How Does This Kind Of Twinning Occur?
You've seen conjoined twins on the news, and have probably wondered: How did those babies come to be that way? Here are some facts for you.
Since 1978, surgeons at Columbus Children's Hospital have successfully separated four sets of conjoined twins. They provided these facts about this very unique kind of twinning.
Conjoined twins represent one of the rarest forms of congenital anomalies. Successful surgical separation of conjoined twins is even more unusual, since the majority of conjoined twins are incapable of being successfully separated. Conjoined twins are usually categorized by the point at which they are joined. There are five primary types of conjoined twins. Conjoined twins occur in approximately one in 50,000 births, and the majority do not survive (they are stillborn).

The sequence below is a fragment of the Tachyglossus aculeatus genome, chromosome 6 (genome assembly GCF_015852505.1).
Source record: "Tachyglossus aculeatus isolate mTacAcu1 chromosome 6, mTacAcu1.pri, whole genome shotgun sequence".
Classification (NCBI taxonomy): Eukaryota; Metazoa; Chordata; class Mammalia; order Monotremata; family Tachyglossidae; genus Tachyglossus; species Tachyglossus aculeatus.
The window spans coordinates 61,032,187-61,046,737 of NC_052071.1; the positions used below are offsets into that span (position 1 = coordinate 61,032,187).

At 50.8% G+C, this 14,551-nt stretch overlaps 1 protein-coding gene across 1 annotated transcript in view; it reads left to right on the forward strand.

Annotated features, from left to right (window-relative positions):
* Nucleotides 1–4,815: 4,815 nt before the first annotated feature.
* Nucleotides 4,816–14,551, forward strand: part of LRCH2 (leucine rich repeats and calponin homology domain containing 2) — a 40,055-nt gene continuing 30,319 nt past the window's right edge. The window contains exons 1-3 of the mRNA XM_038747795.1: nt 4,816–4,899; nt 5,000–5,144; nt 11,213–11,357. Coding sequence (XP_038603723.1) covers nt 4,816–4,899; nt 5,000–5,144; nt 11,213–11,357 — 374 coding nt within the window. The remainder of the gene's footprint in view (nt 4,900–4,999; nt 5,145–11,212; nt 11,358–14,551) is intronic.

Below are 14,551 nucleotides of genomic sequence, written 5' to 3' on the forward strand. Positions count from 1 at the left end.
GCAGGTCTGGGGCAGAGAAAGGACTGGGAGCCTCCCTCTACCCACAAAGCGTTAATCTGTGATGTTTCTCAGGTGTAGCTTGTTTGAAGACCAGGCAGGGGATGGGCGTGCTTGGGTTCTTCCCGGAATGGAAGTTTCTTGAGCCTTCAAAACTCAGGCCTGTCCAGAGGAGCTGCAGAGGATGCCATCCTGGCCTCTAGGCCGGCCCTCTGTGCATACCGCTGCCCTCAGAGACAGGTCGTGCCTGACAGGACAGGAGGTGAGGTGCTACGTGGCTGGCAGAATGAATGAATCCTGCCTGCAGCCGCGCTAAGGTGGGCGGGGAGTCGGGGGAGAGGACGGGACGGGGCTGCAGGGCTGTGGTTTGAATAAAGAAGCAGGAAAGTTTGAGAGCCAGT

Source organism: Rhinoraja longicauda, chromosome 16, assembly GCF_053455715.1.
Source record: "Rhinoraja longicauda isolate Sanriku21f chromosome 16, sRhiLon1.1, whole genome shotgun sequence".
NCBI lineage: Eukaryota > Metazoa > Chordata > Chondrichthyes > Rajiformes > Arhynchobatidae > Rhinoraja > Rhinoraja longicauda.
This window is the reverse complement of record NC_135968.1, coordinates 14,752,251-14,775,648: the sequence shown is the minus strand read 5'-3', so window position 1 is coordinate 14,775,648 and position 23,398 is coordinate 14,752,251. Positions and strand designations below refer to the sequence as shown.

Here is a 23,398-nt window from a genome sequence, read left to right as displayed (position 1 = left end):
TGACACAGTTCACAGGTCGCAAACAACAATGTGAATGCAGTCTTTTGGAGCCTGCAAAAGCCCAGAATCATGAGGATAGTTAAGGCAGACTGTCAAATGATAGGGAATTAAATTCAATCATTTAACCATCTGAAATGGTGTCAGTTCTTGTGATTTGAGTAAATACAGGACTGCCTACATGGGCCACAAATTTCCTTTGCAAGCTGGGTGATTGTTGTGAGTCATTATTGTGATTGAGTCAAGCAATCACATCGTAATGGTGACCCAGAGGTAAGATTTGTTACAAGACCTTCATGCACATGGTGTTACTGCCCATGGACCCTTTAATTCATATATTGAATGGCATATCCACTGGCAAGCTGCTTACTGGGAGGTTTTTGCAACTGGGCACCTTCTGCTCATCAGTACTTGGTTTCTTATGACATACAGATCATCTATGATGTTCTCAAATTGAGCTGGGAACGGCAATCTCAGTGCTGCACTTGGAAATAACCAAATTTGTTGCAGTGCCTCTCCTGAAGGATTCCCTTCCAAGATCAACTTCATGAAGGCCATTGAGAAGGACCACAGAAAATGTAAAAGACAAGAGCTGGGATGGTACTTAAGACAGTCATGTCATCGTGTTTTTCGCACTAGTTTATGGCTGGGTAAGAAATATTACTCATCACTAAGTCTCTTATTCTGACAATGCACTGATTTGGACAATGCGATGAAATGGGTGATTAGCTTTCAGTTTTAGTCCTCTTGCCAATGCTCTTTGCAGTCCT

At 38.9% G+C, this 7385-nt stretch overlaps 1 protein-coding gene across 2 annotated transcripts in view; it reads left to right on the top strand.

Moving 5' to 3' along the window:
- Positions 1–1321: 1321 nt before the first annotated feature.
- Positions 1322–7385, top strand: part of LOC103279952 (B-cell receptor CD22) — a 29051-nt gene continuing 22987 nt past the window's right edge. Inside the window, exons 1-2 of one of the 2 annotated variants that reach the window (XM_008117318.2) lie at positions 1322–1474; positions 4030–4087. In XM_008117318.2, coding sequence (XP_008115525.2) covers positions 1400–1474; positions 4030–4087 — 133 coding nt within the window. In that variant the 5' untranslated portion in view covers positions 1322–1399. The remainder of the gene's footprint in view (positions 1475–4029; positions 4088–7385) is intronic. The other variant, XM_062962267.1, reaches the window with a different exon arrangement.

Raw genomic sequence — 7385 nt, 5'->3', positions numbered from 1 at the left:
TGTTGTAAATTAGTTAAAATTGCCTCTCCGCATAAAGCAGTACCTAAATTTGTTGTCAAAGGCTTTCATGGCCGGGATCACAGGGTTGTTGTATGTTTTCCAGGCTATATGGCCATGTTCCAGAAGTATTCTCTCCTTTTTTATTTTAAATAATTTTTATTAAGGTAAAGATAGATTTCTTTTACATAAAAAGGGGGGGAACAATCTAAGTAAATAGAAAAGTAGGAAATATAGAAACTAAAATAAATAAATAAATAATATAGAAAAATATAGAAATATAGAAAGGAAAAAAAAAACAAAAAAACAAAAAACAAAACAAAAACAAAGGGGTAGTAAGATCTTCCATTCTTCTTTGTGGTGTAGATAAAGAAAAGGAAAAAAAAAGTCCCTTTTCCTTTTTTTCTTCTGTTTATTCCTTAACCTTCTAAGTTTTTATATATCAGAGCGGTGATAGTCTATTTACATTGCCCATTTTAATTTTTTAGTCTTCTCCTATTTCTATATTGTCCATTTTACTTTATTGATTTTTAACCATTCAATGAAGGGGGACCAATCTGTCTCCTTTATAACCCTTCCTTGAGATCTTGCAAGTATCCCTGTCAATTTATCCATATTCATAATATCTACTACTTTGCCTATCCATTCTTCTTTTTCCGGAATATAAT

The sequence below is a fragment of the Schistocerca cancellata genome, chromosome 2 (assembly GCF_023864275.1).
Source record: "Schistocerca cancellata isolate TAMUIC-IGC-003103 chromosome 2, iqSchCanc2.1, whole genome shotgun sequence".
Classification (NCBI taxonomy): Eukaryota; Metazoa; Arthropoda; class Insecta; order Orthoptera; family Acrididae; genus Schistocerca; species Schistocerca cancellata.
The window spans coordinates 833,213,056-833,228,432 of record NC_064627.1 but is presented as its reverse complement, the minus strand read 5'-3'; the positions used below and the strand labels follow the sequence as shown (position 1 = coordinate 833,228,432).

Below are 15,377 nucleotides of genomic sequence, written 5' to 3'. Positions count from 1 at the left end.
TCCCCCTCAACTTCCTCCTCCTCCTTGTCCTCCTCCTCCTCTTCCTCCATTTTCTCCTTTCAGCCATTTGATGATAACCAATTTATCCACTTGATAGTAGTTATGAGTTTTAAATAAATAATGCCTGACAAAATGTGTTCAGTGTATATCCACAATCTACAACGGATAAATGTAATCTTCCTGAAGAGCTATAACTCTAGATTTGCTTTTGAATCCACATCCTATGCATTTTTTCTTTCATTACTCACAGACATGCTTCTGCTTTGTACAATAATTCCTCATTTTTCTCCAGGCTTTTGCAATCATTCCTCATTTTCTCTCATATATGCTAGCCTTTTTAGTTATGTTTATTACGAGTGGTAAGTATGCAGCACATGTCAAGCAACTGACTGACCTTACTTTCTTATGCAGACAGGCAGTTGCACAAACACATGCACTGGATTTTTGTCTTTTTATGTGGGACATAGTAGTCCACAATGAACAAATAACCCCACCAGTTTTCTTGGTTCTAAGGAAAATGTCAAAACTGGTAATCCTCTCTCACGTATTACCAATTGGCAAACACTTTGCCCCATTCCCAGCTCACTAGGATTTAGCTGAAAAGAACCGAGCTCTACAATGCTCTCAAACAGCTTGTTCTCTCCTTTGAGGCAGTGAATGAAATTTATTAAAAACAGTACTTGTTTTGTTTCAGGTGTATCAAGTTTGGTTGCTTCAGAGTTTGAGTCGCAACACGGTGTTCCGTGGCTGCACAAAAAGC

Conjoined twins are always the same sex and same race. The condition occurs more often in females than males at a ratio of 3:1. Births are more likely to occur in India or Africa than in China or the United States. (In Africa, the reported frequency is one in 14,000 births, suggesting a higher incidence in blacks.) The malformation occurs approximately two weeks after fertilization of the egg. The cause is unknown, but factors responsible for the failure of twins to separate may be influenced by genetics or the environment. Normally, the cells are supposed to divide. Conjoined twins appear to result from identical twins who develop with a single placenta from a single fertilized ovum. The earliest case of conjoined twins on record appears to be that of the Biddenden Maids who were born in England in 1100. They were joined at the hips and lived to age 34, when one died and was followed six hours later by her sister. History's most notable conjoined twins were Chang and Eng Bunker, born in Thailand (formerly Siam -- hence the origination of the name "Siamese Twins") in 1811. They were joined at the chest and traveled with Barnum and Bailey's Circus. They died at age 62, within three hours of each other. There are no documented cases of conjoined triplets or quadruplets.